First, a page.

I am not the only one who feels this way.  I often ask people in crises to tell me other elders they would like to work with me to help them thru the current struggle.  Often they list elders, and often they list men who used to be elders.  When I point that out, they often ask if they can still get them to help.  And we do.

Shepherds who are no longer elders.

I am thinking a lot about this lately.

And have no idea where I am going with it.

Just thinking out loud.

Tuesday, July 11, 2017


God did an amazing thing 17 years ago...

It actually occurred on July 1 but this is the first chance I have had to write about it, so congratulations to my son Joe Don and his wife Jamie.  They just celebrated 17 years together.  And it is a God thing.  Here are just a few of the reasons I love them and are proud of them.

They are still in love with each other.  You can see it and know it if you spend any time with them.  They work to make time for their relationship.  They have fun together.

God is absolutely and without a doubt the center of their home.  They read Scripture, they pray, they give generously, they open their home.  They are deeply involved in their church.

They are raising three amazing kids (yes I know they are my grands and if you want to know why they are amazing, check out my blog on their birthdays).  They both work hard at parenting.  They support each other.  They do family mission trips.

They are better together than they would be apart.  They give God the glory for what happens in their life.  They can discuss, disagree, hold each other accountable, and do it in the context of love and submission.

Joe Don is a leader and Jamie is his partner.  And they both put God first.  And they both put the kids third -- after God and each other.

They are doing some great Kingdom work.  People are going to be in heaven because of what they have -- and are -- doing.  This world is better because God put them together.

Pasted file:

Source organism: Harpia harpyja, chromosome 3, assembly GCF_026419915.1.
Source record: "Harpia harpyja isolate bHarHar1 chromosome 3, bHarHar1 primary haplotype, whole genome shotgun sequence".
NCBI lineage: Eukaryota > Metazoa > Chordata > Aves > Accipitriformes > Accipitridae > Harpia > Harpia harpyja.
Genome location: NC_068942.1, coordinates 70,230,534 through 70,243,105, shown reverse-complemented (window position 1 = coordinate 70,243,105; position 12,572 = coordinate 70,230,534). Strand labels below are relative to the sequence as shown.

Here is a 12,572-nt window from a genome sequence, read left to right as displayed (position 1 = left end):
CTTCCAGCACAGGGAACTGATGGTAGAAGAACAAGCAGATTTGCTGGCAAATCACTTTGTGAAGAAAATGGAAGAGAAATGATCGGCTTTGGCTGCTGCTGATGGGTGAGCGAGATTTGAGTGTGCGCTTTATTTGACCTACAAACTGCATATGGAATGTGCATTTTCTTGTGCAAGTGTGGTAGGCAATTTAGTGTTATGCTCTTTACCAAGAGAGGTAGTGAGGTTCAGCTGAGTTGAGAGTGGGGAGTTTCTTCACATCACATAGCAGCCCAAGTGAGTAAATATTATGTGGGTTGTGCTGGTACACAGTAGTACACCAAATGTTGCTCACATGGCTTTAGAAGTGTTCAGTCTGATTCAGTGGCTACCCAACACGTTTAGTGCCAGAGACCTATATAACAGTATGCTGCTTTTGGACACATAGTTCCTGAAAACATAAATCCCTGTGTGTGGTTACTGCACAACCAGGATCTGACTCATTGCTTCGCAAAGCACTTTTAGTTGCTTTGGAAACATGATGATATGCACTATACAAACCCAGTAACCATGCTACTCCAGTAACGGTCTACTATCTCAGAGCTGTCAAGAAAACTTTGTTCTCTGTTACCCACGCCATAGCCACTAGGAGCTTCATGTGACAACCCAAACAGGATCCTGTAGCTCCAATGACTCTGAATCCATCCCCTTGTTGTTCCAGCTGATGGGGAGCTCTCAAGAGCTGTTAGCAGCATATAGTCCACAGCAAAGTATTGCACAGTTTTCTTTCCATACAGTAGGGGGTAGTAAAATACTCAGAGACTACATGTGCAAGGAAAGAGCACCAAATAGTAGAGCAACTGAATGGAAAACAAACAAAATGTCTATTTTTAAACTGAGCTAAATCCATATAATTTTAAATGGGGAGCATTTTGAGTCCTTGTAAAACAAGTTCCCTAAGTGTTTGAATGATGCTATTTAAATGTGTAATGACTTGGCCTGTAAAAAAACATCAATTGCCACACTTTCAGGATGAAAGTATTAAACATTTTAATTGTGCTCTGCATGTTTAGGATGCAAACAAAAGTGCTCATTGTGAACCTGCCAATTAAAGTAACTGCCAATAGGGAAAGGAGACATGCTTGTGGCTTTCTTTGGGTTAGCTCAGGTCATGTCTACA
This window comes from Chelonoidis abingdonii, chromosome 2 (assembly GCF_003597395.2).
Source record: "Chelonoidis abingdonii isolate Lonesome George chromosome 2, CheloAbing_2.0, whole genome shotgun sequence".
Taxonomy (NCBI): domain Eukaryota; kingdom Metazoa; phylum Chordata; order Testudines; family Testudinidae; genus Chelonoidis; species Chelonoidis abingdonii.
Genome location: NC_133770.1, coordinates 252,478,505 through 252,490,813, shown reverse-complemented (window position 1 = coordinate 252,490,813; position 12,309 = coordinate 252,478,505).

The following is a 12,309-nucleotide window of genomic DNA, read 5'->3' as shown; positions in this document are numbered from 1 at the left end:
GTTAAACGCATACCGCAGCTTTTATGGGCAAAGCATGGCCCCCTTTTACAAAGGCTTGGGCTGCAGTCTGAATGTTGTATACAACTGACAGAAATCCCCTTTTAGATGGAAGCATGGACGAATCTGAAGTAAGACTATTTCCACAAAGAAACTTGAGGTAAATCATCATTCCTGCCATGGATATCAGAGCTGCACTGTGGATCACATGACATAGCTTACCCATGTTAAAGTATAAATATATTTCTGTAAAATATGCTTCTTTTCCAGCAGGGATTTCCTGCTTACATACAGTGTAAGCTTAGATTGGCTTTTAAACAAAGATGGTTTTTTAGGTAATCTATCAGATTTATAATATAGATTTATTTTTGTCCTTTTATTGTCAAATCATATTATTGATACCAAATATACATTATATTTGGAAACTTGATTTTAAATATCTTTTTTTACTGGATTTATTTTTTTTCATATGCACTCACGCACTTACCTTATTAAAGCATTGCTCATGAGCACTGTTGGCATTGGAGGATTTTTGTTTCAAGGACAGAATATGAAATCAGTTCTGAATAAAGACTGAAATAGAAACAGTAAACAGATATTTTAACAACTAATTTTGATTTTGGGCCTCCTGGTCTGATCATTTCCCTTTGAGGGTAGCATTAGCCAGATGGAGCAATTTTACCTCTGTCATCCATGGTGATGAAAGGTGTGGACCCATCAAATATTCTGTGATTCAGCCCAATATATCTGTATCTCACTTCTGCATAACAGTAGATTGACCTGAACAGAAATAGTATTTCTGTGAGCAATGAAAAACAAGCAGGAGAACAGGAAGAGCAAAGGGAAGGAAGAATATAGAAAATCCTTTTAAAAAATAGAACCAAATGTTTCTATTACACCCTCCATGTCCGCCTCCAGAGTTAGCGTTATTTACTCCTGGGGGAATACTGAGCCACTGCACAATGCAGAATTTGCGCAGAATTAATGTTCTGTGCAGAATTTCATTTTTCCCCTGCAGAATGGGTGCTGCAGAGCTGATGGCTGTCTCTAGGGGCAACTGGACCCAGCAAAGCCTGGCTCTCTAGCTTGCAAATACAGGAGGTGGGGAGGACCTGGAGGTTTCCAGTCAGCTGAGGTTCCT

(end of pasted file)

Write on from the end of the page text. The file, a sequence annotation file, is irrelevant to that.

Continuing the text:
I am so proud of them and love them so much.

Thanks God for connecting Joe Don and Jamie.  You get the credit and the glory for what they are doing in the Kingdom.  Keep blessing them and their family.  

Thursday, June 29, 2017


My son Joe Don turned 39 today

Today is my son's 39th birthday.  He knows I love him and am proud of him, but here are just a few of the reasons why.

He is a passionate follower of Jesus.  He does not just talk about it -- he lives it.  He gives solid spiritual advice.  He reads, studies, and prays.  He serves and he has Jesus conversations with friends and co-workers.

He is a great Dad.  He loves his kids and spends a lot of time with them.  I watch them sometimes when he comes home from work.  They are all over him and he gives each of them attention and time.

And a great husband.  He really loves Jamie.  He works to let her know it too.  Does home projects.  Spends time with her.

Great role model for lots of other kids.  I have watched him with his sister's kids.  I have watched him with his friends's kids.  I have seen him make a lot of kids feel special and loved.

He is fun, funny, smart, verbal, and a natural leader.

I think I am most proud that when people follow him -- and they do -- they end up at the cross.

So God, thanks for JD.  You are doing a great work in him and in his family.  Keep using him -- and them -- to make Kingdom difference in this world.  Thanks for letting me be his Dad.

Tuesday, June 27, 2017


On All-Star, Travel, and Select Baseball teams